In early March 2020, headlines began to alert us to an impending pandemic. In spite of these headlines, I travelled from Columbia, South Carolina, where I live and work at the University of South Carolina, to speak at the King’s University College in Edmonton, Alberta. I spoke to a small class of students about my current research on human rights, specifically about the challenges of US-sponsored security programs, and opportunities that may lie in smaller-scale grassroots initiatives. I also spent quality time with friends. I returned home to Columbia in time for spring break. 

That was the week everything changed. About halfway through that week, my university’s administration cancelled classes for the following week and, as with most universities in Canada and the United States, announced we would move to online course delivery. I learned how to use new features of programs I had already used and, like most professors, somehow found a way to keep teaching. At that time, it was hard to imagine what would come next. I went to the on-campus gym—where I used to lift weights—to clean out my locker and picked up books I had on hold from the public library. I also went to my office to get the essentials: some books, my desktop computer, and my second monitor. This was fortuitous, since the public and university libraries closed shortly thereafter. My new life, like that of most people, had changed to become more electronic than ever. 

I craved physical objects and projects. Over the past few months, since March, I have done countless small home repairs, jumped on the puzzle trend, and filled notebooks with my lists. Once I had finished the books I had taken out from the public library, I read some e-books but wanted to read something I could hold in my hand. So, I turned to my own bookshelves. They are full of works of contemporary literary and cultural theory, Mexican history and literary criticism, and other books I’ve reviewed for journals. There is also a section of Canadian literature—classics such as L.M. Montgomery’s Anne of Green Gables and more recent works such as Dionne Brand’s 2019 novel Theory


Janzen Figure 1
Author's bookshelf. 2020. R. Janzen's private collection.


I hadn’t thought about Anne of Green Gables in years. I knew right away what I had to do: I set myself a challenge. Just as I had done at some point in late elementary school, I tested myself for how long it would take to read the entire series. When I was twelve or thirteen years old, it took me about ten days. I read quickly and had already read the series several times, but I had to take a break between Rainbow Valley and Rilla of Ingleside. Even as a teenager, I knew that I had to prepare to grieve Walter’s death before rereading Rilla of Ingleside. My reading was slower this time. I am no longer accustomed to sustained reading for pleasure.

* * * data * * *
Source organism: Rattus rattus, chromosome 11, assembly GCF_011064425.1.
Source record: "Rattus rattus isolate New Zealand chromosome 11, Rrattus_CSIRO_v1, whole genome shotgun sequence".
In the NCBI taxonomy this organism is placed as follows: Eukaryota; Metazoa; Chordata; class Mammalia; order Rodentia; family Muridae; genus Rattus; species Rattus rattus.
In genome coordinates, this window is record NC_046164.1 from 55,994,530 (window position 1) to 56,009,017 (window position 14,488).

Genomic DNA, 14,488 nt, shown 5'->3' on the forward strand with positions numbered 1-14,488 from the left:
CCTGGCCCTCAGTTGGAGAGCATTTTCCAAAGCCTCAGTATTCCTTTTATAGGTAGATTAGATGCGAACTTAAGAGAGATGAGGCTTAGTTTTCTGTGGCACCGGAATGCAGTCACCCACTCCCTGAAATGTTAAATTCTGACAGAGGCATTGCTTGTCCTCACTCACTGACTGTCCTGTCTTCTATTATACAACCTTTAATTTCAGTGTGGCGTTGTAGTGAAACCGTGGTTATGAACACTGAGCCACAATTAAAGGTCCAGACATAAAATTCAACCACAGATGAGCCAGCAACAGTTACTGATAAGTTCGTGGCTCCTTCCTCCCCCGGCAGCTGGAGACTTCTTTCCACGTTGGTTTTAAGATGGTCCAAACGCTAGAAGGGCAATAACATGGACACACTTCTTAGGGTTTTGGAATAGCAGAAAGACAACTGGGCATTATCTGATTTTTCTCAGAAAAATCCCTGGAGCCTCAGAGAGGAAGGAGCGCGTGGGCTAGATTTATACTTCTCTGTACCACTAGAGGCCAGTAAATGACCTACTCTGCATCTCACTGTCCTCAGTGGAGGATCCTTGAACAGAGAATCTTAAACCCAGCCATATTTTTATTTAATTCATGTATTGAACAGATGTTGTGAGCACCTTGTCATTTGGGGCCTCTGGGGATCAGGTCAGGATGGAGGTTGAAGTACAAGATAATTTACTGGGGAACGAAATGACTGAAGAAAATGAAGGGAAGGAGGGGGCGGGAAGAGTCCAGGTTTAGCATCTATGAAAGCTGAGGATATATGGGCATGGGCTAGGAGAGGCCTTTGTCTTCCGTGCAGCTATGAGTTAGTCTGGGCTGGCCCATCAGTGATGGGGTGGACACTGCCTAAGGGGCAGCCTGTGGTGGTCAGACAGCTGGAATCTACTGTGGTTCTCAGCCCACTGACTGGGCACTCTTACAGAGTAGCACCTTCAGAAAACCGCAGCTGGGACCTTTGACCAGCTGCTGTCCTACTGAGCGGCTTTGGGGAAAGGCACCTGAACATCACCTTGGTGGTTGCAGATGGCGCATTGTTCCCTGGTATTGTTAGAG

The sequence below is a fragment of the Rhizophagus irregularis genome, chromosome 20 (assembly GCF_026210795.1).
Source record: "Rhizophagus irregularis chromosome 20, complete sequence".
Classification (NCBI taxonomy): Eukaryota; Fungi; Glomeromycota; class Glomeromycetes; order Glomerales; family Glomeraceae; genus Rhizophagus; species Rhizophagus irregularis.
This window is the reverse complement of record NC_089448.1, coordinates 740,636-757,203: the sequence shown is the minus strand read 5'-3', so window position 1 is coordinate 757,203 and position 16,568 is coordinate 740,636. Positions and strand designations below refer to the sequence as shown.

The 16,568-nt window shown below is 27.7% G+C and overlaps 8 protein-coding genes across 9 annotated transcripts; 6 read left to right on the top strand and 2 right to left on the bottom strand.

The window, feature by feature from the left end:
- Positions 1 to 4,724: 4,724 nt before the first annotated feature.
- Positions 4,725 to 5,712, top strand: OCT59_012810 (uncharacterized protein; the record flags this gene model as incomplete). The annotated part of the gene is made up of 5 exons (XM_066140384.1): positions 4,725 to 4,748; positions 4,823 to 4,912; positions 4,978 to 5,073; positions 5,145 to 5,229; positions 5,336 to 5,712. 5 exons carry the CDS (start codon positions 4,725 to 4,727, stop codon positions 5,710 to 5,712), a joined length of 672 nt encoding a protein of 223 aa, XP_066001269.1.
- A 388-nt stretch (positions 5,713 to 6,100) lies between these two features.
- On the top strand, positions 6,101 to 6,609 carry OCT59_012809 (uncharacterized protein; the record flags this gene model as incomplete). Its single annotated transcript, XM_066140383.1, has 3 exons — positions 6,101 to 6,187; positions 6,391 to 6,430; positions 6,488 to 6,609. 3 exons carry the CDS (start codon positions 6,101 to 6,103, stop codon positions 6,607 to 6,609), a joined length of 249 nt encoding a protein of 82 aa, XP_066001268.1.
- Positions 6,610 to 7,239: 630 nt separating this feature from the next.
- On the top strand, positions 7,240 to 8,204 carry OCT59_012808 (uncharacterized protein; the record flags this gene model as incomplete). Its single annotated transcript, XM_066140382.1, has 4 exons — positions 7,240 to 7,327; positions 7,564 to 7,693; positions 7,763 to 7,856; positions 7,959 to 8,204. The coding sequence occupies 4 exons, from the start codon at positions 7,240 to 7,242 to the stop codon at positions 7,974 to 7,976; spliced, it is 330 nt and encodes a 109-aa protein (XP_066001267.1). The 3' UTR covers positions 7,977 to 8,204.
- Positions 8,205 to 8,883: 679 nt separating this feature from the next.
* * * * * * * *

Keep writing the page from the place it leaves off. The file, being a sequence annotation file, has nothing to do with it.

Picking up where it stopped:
As I reread the books, I thought about the ways the Anne series has been a touchpoint for many important moments in my life: the two years of my childhood I spent in Egypt, my undergraduate studies in Waterloo, and my first job as a professor at Bluffton University, a small college in rural Ohio. 

I first encountered the Anne series as an eight-year-old in Cairo. I would have been in P4, one of the best school years of my life. Not only did I have free rein of the school library, my family and friends in Canada also sent me books to read! One of these was the sombre-looking McClelland and Stewart version of Anne of Green Gables, which has a painting of a schoolroom on the cover.

AoGG 1992
Book cover of Anne of Green Gables. 1992. 234 AGG-M&S-NCL.


I was initially unenthused. The first chapter, about a woman called Mrs. Lynde, seemed odd. Then I started reading it, and I couldn’t stop. My parents eventually gave me the whole series. I am not surprised that a story about a lonely girl in a new place resonated with me. I was also a child living in a new place. When we returned to Canada, I read every novel by Montgomery that I could find, like Kilmeny of the Orchard, The Story Girl, the Emily of New Moon series, Pat of Silver Bush and Mistress Pat, and collections of short stories like Akin to Anne: Tales of Other Orphans. I read the books so regularly that my dad teased me. He told me that I should study English at university and go on to research L.M. Montgomery in a Ph.D. program.

I returned to the series as an undergraduate student at the University of Waterloo. I wanted to reread Anne of the Island, and since I had not brought all my books from my parents’ house in Ottawa with me to Waterloo, I went to the library. Imagine my surprise when the online catalogue displayed books, plural, by L.M. Montgomery that I had not even heard of, let alone read! These collections of stories included Against the Odds, After Many Days, and Across the Miles, edited by Rea Wilmshurst in the 1990s.